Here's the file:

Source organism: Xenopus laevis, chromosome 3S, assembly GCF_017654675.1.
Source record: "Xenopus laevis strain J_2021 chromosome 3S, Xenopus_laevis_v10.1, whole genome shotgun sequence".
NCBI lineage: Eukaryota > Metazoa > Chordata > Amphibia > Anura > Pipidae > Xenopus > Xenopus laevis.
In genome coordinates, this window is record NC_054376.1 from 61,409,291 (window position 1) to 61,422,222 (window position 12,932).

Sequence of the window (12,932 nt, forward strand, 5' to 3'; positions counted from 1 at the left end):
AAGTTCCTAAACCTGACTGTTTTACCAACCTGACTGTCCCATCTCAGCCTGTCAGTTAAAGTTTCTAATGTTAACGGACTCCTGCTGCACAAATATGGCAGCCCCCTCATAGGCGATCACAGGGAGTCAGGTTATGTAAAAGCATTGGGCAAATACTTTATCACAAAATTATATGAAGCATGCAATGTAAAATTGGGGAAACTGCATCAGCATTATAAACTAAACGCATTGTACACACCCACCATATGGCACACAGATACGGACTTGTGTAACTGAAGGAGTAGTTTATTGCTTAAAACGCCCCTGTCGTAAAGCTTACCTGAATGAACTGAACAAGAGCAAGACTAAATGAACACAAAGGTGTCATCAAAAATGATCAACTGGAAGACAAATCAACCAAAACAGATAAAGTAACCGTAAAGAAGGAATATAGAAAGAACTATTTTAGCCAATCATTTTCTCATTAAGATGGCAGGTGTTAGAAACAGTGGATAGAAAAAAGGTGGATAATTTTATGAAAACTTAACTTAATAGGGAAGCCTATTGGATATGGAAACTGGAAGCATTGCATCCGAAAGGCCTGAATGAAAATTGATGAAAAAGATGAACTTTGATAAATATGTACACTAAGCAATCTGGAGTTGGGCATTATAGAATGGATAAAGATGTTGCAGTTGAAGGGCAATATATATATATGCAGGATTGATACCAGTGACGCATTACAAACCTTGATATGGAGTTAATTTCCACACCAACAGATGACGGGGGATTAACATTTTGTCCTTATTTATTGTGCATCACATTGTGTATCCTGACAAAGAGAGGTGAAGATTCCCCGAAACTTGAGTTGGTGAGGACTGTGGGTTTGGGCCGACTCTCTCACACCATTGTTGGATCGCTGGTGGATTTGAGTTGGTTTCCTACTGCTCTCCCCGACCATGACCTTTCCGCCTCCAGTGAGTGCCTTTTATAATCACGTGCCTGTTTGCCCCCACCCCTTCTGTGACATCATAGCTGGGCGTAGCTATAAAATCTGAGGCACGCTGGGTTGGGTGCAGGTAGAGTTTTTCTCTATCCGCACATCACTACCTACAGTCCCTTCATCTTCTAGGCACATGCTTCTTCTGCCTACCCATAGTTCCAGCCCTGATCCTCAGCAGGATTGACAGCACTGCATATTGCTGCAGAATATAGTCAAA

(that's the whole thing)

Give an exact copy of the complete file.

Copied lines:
Source organism: Xenopus laevis, chromosome 3S, assembly GCF_017654675.1.
Source record: "Xenopus laevis strain J_2021 chromosome 3S, Xenopus_laevis_v10.1, whole genome shotgun sequence".
NCBI lineage: Eukaryota > Metazoa > Chordata > Amphibia > Anura > Pipidae > Xenopus > Xenopus laevis.
In genome coordinates, this window is record NC_054376.1 from 61,409,291 (window position 1) to 61,422,222 (window position 12,932).

Sequence of the window (12,932 nt, forward strand, 5' to 3'; positions counted from 1 at the left end):
AAGTTCCTAAACCTGACTGTTTTACCAACCTGACTGTCCCATCTCAGCCTGTCAGTTAAAGTTTCTAATGTTAACGGACTCCTGCTGCACAAATATGGCAGCCCCCTCATAGGCGATCACAGGGAGTCAGGTTATGTAAAAGCATTGGGCAAATACTTTATCACAAAATTATATGAAGCATGCAATGTAAAATTGGGGAAACTGCATCAGCATTATAAACTAAACGCATTGTACACACCCACCATATGGCACACAGATACGGACTTGTGTAACTGAAGGAGTAGTTTATTGCTTAAAACGCCCCTGTCGTAAAGCTTACCTGAATGAACTGAACAAGAGCAAGACTAAATGAACACAAAGGTGTCATCAAAAATGATCAACTGGAAGACAAATCAACCAAAACAGATAAAGTAACCGTAAAGAAGGAATATAGAAAGAACTATTTTAGCCAATCATTTTCTCATTAAGATGGCAGGTGTTAGAAACAGTGGATAGAAAAAAGGTGGATAATTTTATGAAAACTTAACTTAATAGGGAAGCCTATTGGATATGGAAACTGGAAGCATTGCATCCGAAAGGCCTGAATGAAAATTGATGAAAAAGATGAACTTTGATAAATATGTACACTAAGCAATCTGGAGTTGGGCATTATAGAATGGATAAAGATGTTGCAGTTGAAGGGCAATATATATATATGCAGGATTGATACCAGTGACGCATTACAAACCTTGATATGGAGTTAATTTCCACACCAACAGATGACGGGGGATTAACATTTTGTCCTTATTTATTGTGCATCACATTGTGTATCCTGACAAAGAGAGGTGAAGATTCCCCGAAACTTGAGTTGGTGAGGACTGTGGGTTTGGGCCGACTCTCTCACACCATTGTTGGATCGCTGGTGGATTTGAGTTGGTTTCCTACTGCTCTCCCCGACCATGACCTTTCCGCCTCCAGTGAGTGCCTTTTATAATCACGTGCCTGTTTGCCCCCACCCCTTCTGTGACATCATAGCTGGGCGTAGCTATAAAATCTGAGGCACGCTGGGTTGGGTGCAGGTAGAGTTTTTCTCTATCCGCACATCACTACCTACAGTCCCTTCATCTTCTAGGCACATGCTTCTTCTGCCTACCCATAGTTCCAGCCCTGATCCTCAGCAGGATTGACAGCACTGCATATTGCTGCAGAATATAGTCAAA